From late September 2002 through early 2006, HiLobrow’s Joshua Glenn wrote THE EXAMINED LIFE, a weekly three-item column for the Boston Globe’s Ideas section; and from late 2006 though mid-2008, he wrote BRAINIAC, an Ideas section blog that was repurposed as a three-item weekly column in the paper. This series reprints a few Q&As from Glenn’s two Ideas columns. [Brainiac image via 4CP]
September 26, 2004
By Joshua Glenn
“Our best-loved tales of America’s birth — Paul Revere’s ride, the rabble-rousing of Sam Adams — sell America short,” says Ray Raphael, a northern California-based historian whose new book, Founding Myths: Stories That Hide Our Patriotic Past (New Press), points out simplifications and exaggerations in yarns of the American Revolution, from the shot heard ’round the world to the winter at Valley Forge. “Not only are many of these stories untrue,” he adds, “but they miss the true spirit of the Revolution.” Raphael (the brother of Boston arts popularizer Sidewalk Sam) spoke to Ideas via telephone last week while in town doing research along the Freedom Trail for his next book.
IDEAS: Why do the “founding myths” persist in bestselling history books and school texts?
RAPHAEL: For one thing, they make good narratives — they feature heroes and heroines, clear plot lines in which good does battle against evil and wise men prevail over fools, and happy endings. A prime example of the latter is the surrender of Lord Cornwallis’s army in October of 1781 at Yorktown, which is invariably described as the decisive final battle of the Revolution. But in the year after Yorktown more Americans were killed in combat than in the first year of the Revolution…. When Britain finally called it quits, it was for internal political reasons, not because 7,000 soldiers surrendered at Yorktown. Fortunately, General Washington didn’t rush to declare “Mission Accomplished.”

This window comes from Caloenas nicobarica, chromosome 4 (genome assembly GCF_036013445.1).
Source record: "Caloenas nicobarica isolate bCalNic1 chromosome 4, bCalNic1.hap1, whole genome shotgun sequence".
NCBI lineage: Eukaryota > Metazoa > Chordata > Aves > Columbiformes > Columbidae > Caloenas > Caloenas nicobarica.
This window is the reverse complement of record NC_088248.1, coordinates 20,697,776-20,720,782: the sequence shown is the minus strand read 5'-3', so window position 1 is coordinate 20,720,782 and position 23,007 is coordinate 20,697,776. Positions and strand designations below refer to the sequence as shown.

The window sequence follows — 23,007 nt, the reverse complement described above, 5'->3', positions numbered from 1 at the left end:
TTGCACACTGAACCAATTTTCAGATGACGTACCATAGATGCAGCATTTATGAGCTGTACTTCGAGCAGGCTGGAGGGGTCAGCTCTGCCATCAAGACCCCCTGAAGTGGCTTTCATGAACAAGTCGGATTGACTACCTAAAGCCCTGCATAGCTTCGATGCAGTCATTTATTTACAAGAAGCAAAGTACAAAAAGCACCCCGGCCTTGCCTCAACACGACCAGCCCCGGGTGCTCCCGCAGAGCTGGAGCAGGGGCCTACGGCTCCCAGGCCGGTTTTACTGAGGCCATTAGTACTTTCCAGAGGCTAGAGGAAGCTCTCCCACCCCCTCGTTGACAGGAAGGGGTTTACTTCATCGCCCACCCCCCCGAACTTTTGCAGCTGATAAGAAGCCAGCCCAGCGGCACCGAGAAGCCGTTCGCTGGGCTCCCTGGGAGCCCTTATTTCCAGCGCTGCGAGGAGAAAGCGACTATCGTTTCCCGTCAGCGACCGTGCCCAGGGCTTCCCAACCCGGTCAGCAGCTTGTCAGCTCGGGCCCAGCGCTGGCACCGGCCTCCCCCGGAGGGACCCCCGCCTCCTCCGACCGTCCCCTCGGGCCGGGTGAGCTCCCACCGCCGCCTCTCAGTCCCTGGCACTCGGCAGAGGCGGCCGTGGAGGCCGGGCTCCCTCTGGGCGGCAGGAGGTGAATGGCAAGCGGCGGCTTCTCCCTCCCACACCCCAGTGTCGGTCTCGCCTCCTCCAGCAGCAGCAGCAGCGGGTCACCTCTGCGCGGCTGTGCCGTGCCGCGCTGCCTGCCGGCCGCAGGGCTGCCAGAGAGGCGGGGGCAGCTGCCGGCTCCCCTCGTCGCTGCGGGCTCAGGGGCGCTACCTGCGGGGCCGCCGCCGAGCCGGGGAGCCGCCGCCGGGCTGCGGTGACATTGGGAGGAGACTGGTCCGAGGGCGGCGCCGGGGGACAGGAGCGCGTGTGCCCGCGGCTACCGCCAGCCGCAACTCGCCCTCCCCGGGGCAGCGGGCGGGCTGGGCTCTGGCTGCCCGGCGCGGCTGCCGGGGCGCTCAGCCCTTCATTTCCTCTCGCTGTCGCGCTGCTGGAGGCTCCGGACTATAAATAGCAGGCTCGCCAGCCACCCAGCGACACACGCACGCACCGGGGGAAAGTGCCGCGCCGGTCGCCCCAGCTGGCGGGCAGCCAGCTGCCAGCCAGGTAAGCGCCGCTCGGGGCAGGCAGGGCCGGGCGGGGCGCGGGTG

IDEAS: You suggest that our popular Revolutionary stories aren’t truly patriotic. Why?
RAPHAEL: In the 19th century, it was decided that by studying role models from the Revolution, schoolchildren could learn what it means to be patriotic. So historians created a tiny pantheon of mythic figures like Sam Adams [who] is credited today with working complacent Bostonians into a frenzy to achieve his own goal of national independence…. But although the Old South Meeting House may perpetuate the myth that Adams gave the signal to start the Tea Party [on Dec. 16, 1773], in fact he tried to stop it! He didn’t advocate independence until after large numbers of ordinary folks did. So focusing on one particular individual’s actions isn’t patriotic.
IDEAS: How did Paul Revere’s all-but-forgotten midnight ride end up becoming a popular story?
RAPHAEL: In April 1860, as the Civil War approached, Henry Wadsworth Longfellow heard a folkloric rendition of Paul Revere’s ride from a fellow Bostonian. Inspired by the idea that a single patriot issuing a wake-up call could unite the nation, he wrote “Paul Revere’s Ride,” which is riddled with distortions…. Most importantly, it wasn’t a lone individual from Boston who “kindled the land into flame” but an intricate web of rural patriotic activists who had been communicating with each other for years. Thanks to popular tales like this one, our collective identity is now a passive one — we’ve been taught to rally behind our leaders, not to participate actively in self-governance.
READ MORE essays by Joshua Glenn, originally published in: THE BAFFLER | BOSTON GLOBE IDEAS | BRAINIAC | CABINET | FEED | HERMENAUT | HILOBROW | HILOBROW: GENERATIONS | HILOBROW: RADIUM AGE SCIENCE FICTION | HILOBROW: SHOCKING BLOCKING | THE IDLER | IO9 | N+1 | NEW YORK TIMES BOOK REVIEW | SEMIONAUT | SLATE